Despite all my expeditions to King’s Lynn recently, I’ve never made it to the historic Town Hall. Fortunately, a NorAH event was taking place and a trustee I thought it would made an ideal opportunity to have a look around the building.
The building is too complex to give a comprehensive history here, but there’s more information at their official web-site. But I’ll do my best at a potted history of the building in this post, with this grand room being the Assembly Room. These became popular in the eighteenth and nineteenth centuries, generally used by the more wealthy to take part in events such as balls, concerts, dances and all manner of other decadent events. The room has been decorated as it would have looked in the Georgian period and when they did some analysis of the walls they discovered six very different paint schemes which had been used over the years.
At the rear end of the Assembly Room, and constructed at the same time in 1768, is what is now known as the Card Room. This was used as a quieter and more intimate space which was frequently used by card playing following in the traditions of King George III and King George IV. Today the venue is used for weddings and other formal events, so the traditions of being a meeting place for those in the town continues.
At the other end of the Assembly Room is what I consider to be the centrepiece of the building, the Stone Hall. This was built in 1422 and was originally a merchant guildhall (the Merchant Guild Hall of the Holy Trinity), replacing an earlier building that had caught fire in 1421. The floor is made from Ketton stone (which is from Rutland and is used extensively in a number of colleges at Cambridge University) and was added in 1716, with marks on the floor from when they put in the judge’s bench, defendant’s dock and the jury stalls. The whole design of this room and its long heritage does remind me of similar halls in countries such as Poland, they have no shortage of buildings such as this there, usually by the city’s main market square.
The large tracery window at the end of the Stone Hall has numerous inscriptions that glaziers and plumbers (lead workers) have scratched into the glass over the years, likely annoying generations of custodians of the building.
A close-up of some of the handiwork. There is a guide on the window which shows where the inscriptions are and details of what they say.
A side door from the Stone Hall leads through to the former courtroom which was built in 1767 to serve as the Borough’s council chamber. In 1830 the room was repurposed to become the Petty Sessions, or Magistrate’s Court, and it remained in use until 1982. Modernisation is inevitable and the facilities were dated for the modern age, but there is an element of sadness when traditions come to an end. There’s plenty of centralisation in public services today, a lot of the power and civic functions of King’s Lynn have ebbed away over the years.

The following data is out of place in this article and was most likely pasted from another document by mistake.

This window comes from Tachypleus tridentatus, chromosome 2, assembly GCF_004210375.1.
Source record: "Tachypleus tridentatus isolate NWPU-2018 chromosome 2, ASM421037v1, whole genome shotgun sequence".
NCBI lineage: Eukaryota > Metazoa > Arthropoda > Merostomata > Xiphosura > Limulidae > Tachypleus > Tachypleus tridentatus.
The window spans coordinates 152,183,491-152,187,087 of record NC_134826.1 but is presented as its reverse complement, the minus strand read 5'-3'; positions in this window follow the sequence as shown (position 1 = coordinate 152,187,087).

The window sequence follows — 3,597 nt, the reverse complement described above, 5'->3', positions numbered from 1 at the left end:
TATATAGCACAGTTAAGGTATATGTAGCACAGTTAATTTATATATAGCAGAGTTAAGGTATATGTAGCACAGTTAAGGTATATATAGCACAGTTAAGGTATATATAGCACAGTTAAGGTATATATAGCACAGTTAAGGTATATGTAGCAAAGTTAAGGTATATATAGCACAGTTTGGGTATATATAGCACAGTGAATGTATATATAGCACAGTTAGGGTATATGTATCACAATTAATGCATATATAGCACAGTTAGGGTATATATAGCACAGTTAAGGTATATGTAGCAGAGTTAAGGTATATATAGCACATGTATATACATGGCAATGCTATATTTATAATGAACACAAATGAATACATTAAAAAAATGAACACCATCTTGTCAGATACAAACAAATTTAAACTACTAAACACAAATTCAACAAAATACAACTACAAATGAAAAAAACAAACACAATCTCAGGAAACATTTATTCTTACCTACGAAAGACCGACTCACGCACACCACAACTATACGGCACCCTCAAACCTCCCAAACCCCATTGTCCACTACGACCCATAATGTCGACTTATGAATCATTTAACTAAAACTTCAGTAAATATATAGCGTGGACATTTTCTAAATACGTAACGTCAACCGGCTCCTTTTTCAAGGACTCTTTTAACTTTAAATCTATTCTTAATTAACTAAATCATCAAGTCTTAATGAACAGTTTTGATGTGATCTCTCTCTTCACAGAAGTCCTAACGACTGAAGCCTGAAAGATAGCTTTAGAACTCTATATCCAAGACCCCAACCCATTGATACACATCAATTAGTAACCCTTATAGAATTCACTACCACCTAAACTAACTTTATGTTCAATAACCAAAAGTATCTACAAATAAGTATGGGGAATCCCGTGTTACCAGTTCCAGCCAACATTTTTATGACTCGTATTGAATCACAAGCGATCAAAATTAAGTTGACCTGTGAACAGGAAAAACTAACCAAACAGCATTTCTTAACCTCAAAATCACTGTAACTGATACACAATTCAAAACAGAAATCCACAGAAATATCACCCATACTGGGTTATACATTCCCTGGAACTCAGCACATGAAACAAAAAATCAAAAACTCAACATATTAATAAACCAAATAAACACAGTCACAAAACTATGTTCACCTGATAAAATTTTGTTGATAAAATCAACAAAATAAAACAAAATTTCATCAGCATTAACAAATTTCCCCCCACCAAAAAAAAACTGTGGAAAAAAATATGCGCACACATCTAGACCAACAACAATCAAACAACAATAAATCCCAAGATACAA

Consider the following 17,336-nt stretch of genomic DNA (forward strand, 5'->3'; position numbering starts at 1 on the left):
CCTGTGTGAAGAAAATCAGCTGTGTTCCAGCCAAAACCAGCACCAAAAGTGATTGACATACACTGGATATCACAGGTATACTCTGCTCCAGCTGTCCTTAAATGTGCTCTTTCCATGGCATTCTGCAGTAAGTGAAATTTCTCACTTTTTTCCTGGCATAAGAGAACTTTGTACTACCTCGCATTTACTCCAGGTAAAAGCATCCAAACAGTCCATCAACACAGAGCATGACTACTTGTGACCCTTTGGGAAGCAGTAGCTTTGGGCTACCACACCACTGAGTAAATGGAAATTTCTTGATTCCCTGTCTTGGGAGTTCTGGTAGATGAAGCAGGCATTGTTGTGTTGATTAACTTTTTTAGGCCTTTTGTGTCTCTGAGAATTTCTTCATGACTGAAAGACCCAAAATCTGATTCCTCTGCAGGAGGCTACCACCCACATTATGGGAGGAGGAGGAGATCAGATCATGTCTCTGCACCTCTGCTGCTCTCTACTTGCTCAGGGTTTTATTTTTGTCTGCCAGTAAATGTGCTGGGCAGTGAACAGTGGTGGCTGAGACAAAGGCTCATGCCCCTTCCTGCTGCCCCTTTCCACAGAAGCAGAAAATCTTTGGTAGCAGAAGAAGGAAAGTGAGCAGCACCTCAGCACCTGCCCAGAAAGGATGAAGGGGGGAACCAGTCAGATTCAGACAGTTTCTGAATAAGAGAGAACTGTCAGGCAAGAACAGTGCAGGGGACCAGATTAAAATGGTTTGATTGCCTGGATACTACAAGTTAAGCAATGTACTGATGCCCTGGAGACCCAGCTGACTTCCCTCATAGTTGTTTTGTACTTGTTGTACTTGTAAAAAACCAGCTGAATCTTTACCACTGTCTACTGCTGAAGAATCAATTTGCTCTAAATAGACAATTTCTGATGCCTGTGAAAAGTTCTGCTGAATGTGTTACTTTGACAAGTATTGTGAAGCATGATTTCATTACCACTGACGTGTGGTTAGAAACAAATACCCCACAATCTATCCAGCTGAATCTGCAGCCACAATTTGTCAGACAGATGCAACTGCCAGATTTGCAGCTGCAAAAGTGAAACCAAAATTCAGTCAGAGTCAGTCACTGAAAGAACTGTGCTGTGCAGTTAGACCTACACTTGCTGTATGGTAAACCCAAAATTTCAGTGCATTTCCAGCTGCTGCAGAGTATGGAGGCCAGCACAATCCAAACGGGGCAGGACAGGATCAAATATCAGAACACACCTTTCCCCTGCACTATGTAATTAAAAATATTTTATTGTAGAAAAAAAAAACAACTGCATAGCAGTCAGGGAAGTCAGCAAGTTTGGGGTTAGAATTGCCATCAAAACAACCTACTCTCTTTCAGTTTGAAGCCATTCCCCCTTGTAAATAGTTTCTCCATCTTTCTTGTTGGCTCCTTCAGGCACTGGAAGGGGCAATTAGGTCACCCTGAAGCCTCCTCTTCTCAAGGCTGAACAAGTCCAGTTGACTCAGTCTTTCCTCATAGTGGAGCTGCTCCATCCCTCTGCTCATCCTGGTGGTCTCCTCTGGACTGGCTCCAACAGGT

The retiring room which was added in 1895 to link the Georgian town hall with the new municipal wing.
The porch where visitors enter the building. It’s an odd design with a fair amount of wasted space, I’m not sure whether they’ve repurposed this area over the years.
Onto the documents that were on display, this is a survey of the lands in Terrington St Clement and Terrington St John.
These documents can often be hard to make out where the handwriting isn’t clear, but the book on the left (which is the one in the previous photo) had a scribe who was clearly proud of their handiwork. The documents and maps on display were all purchased for Norfolk Record Office at public auction following donations made by NorAH and the Audrey Muriel Stratford Trust.
I do like knowing what’s behind a door like this.
And thanks to Luke and his guided tour, I was able to find out. These are the bottom of those stairs, where the prisoners would trudge up to the court and then back down again after having found out their sentence.
All told, a rather lovely evening and it’s positive to see documents being acquired that can be read and accessed for free by anyone who visits the King’s Lynn Borough Archives. It was also a highlight of course to see this historic building and to get a tour of it, I’m very pleased that no-one has ever turned it into a restaurant, hotel or bar in the way that some of these venues are repurposed. Also, for anyone interested, here are details of the NorAH Supporter’s Scheme.